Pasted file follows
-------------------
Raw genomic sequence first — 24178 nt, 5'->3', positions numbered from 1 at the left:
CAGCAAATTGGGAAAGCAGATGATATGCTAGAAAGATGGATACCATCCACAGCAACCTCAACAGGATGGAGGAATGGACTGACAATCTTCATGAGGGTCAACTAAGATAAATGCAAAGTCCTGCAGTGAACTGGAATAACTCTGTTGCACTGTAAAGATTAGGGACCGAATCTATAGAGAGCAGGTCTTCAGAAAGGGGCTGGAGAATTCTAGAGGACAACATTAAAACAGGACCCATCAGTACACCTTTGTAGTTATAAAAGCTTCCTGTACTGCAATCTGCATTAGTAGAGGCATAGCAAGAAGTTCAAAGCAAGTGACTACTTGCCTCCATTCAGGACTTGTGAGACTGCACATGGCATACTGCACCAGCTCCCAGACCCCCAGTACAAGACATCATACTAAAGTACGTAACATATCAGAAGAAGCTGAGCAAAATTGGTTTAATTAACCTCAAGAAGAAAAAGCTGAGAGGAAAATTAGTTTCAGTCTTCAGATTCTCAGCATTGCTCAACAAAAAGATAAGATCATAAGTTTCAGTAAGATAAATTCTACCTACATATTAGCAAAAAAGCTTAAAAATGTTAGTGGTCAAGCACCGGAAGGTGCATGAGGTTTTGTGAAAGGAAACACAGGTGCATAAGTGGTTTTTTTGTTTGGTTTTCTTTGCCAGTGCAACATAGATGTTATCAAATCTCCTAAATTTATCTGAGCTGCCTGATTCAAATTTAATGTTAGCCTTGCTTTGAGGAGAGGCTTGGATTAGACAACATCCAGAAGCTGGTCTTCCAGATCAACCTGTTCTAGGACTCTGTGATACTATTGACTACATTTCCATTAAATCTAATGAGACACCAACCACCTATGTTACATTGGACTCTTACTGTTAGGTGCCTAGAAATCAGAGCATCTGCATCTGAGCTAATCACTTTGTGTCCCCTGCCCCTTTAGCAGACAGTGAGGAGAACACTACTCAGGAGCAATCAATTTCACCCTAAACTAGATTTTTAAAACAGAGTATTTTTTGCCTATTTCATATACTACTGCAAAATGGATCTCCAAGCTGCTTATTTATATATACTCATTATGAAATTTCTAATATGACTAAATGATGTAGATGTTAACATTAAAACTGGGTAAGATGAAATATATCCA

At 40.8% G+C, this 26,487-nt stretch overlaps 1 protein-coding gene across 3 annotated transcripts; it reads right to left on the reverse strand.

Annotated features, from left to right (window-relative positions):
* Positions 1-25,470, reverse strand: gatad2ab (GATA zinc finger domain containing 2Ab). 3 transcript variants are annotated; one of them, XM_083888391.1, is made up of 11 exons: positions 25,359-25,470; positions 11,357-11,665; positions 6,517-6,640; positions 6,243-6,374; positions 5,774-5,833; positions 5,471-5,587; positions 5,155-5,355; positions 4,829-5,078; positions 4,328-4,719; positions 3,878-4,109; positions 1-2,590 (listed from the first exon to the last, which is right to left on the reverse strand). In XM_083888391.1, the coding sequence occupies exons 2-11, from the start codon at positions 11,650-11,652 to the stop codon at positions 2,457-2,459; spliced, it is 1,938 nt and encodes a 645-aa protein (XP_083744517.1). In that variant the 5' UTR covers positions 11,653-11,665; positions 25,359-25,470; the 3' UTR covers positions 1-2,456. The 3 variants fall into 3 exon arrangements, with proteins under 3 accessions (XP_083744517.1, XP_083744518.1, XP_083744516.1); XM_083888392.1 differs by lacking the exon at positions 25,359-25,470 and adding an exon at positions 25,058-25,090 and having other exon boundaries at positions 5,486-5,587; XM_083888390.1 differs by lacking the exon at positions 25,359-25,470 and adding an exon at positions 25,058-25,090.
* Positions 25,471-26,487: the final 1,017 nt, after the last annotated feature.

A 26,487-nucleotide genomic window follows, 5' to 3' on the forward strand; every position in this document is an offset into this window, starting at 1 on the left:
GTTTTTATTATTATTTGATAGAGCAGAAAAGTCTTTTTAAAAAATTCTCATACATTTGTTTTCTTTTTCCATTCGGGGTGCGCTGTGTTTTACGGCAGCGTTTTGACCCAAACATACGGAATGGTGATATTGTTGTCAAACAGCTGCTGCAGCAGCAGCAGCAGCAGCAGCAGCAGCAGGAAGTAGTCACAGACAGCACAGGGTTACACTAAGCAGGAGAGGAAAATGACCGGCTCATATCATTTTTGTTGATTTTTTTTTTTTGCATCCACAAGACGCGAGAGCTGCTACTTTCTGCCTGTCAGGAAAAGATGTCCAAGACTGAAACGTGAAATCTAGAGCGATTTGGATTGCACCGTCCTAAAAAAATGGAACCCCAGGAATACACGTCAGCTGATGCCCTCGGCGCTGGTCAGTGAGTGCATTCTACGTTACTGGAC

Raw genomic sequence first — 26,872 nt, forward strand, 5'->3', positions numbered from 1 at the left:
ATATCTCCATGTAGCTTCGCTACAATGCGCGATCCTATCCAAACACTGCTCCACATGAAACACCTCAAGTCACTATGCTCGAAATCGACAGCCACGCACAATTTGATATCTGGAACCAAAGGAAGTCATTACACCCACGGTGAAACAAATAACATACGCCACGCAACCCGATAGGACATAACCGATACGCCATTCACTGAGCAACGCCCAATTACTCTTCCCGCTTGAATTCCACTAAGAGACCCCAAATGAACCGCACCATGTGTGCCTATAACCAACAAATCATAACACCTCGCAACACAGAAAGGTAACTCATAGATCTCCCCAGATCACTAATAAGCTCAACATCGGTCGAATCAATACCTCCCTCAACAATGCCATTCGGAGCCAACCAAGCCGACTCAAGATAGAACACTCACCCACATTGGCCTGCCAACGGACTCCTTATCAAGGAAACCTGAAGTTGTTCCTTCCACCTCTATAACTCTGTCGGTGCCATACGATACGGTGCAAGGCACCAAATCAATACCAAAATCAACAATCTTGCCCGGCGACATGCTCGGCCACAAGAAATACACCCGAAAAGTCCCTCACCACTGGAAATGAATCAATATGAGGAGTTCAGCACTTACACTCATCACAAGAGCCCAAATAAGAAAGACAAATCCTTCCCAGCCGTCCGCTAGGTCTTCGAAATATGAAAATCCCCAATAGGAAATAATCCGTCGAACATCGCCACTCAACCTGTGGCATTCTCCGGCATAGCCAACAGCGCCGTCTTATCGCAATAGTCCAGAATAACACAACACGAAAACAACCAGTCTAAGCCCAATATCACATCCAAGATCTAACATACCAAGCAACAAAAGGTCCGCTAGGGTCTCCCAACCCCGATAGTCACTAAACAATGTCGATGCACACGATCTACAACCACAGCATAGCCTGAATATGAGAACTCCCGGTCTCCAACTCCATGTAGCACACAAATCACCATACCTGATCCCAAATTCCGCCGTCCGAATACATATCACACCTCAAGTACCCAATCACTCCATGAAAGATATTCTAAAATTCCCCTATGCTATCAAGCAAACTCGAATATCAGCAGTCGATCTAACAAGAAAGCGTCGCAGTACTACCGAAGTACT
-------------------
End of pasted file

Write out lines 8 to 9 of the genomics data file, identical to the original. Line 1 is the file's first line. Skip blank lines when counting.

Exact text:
GTTTTTATTATTATTTGATAGAGCAGAAAAGTCTTTTTAAAAAATTCTCATACATTTGTTTTCTTTTTCCATTCGGGGTGCGCTGTGTTTTACGGCAGCGTTTTGACCCAAACATACGGAATGGTGATATTGTTGTCAAACAGCTGCTGCAGCAGCAGCAGCAGCAGCAGCAGCAGCAGGAAGTAGTCACAGACAGCACAGGGTTACACTAAGCAGGAGAGGAAAATGACCGGCTCATATCATTTTTGTTGATTTTTTTTTTTTGCATCCACAAGACGCGAGAGCTGCTACTTTCTGCCTGTCAGGAAAAGATGTCCAAGACTGAAACGTGAAATCTAGAGCGATTTGGATTGCACCGTCCTAAAAAAATGGAACCCCAGGAATACACGTCAGCTGATGCCCTCGGCGCTGGTCAGTGAGTGCATTCTACGTTACTGGAC

Raw genomic sequence first — 26,872 nt, forward strand, 5'->3', positions numbered from 1 at the left: